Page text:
Saturday, June 6, 2009

20th Annual Trauma Conference: Notes from the Inside


Yesterday, a friend set me straight on my perspective about this conference. He explained to me: "Most people who get interested in the science are studying lab rats. It's unusual for the lab rats to be studying the science."

Once I understood that I am a rat at this conference, I got into the groove of the maze. As any good rat would, I adapted to the stimuli and made my way to find the cheese. Here it is, in bits and pieces:

Mothers, DNA and Psychological Trauma - Rats, actually, were the star of this lecture as Rachel Yehuda proved beyond scientific doubt that PTSD has epigenetic implications. That is, PTSD is passed from mothers to offspring through environmental effects that change the function of a gene while leaving its structure intact. Studies done with children of Holocaust survivors, 9/11 survivors pregnant on the day of the tragedy, and handled rats all were used to prove (largely through low levels of cortisol) that PTSD can be passed down through the maternal line.

Integrating the Past & Present: PTSD - An Information Processing Disorder- In this interesting lecture Alexander McFarlane included in the scientific data a large amount of artistic examples to discuss how and why we don't integrate trauma. A large problem he highlighted is the lack of language to effectively communicate traumatic impact. Using examples like the works of Auden, Picasso, Tolstoy, Nietzche and several other artists and theorists, McFarlane made the case that a big part of the PTSD problem is how small is our ability to communicate experience.

Neurofeedback- Larry Hirschberg, head of the NeuroDevelopment Center, spoke again today on the positive results of neurofeedback (NFB). Unfortunately, there is not enough data to support its effects in the PTSD population. However, I had a private conversation with Larry afterward in which he relayed to me his belief that it can be effective, although not necessarily as a tool all by itself. In PTSD cases he uses it largely in conjunction with clinical therapy. One way NFB is effective is in training the brain to reduce beta level activity (our hyper, active state) and induce more alpha activity (our at rest state). Stay tuned in the coming weeks for more from Larry; he's agreed to write a guest post just for Parasites of the Mind.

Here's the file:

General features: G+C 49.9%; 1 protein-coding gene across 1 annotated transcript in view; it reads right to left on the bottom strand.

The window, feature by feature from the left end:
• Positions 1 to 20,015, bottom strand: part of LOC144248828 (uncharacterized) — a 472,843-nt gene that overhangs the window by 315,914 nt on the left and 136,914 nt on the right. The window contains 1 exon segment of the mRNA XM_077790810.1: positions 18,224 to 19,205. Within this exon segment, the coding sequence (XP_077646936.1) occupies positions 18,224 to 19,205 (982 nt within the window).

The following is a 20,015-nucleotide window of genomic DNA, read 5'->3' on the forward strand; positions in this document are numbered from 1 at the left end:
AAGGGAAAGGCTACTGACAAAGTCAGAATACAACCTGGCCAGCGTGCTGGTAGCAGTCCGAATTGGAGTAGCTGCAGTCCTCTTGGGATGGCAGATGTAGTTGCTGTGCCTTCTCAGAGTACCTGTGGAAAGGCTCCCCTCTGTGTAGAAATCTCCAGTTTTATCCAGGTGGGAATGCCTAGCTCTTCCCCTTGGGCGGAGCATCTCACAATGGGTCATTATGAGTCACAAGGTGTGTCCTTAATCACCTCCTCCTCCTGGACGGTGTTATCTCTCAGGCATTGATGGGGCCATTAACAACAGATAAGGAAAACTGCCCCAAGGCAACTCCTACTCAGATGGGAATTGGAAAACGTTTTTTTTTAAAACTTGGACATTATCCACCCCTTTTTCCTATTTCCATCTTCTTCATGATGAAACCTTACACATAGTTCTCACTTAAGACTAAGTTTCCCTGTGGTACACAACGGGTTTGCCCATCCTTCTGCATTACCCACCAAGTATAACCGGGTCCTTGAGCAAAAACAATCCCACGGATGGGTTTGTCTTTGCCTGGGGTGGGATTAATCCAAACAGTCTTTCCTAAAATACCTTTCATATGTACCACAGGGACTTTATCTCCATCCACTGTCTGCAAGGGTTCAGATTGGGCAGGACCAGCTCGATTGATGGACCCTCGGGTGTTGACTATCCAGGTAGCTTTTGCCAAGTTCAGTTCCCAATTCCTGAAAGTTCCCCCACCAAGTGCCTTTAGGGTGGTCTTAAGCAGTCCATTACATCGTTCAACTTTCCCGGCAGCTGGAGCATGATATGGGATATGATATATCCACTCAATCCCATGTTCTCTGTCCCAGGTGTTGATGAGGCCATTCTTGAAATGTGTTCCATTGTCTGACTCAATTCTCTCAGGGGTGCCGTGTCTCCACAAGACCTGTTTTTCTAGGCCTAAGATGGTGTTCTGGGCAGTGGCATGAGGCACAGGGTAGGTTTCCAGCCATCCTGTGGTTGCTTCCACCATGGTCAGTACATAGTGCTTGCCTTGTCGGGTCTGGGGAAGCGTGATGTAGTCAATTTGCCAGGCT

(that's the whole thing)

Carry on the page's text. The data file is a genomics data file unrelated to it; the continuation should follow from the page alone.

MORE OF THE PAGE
Working with Dissociated States- Fran Grossman deals a lot with patients who experienced early childhood trauma and who have developed fragmented parts. Her work, along the lines of Internal Family Systems, strives to address all the parts, help the survivor become aware of them, and then find a way to make the parts work together. The theory underneath it all: Pierre Janet's postulation that following trauma, systems of ideas can separate from the main personality and exist separately. In order to heal they must come back together. Grossman walked us through how she worked with one particular case to meet the different parts, explore their disturbances, and resolve their crises so that the survivor can work toward finding peace.

Chair Yoga and Mindfulness Techniques for Self-Regulation- Dana Moore is a young guy who works at the Trauma Center with Bessel van der Kolk. He has a deep meditation practice and a very calm, good-energy, peaceful aura. For 30 minutes he led us through a waking meditation that he uses with clients. In order to help them reground themselves in their bodies, he uses Mountain Pose, regulated breathing and awareness, plus muscle exercises to bring focus into the body in the present moment. For the final three minutes of the exercise he combines a counting and breathing technique - Mindful Counting Excercise - that, among other things, cultivates qualities of the Self in the Internal Family Systems. Lucky us, Dana has agreed to write a guest post on this topic, maybe two as I think it presents some very interesting tools that we can use to self-empower our healing.

The usual daily features on PARASITES OF THE MIND will be suspended until the end of the conference.

(Photo: lunawhimsy)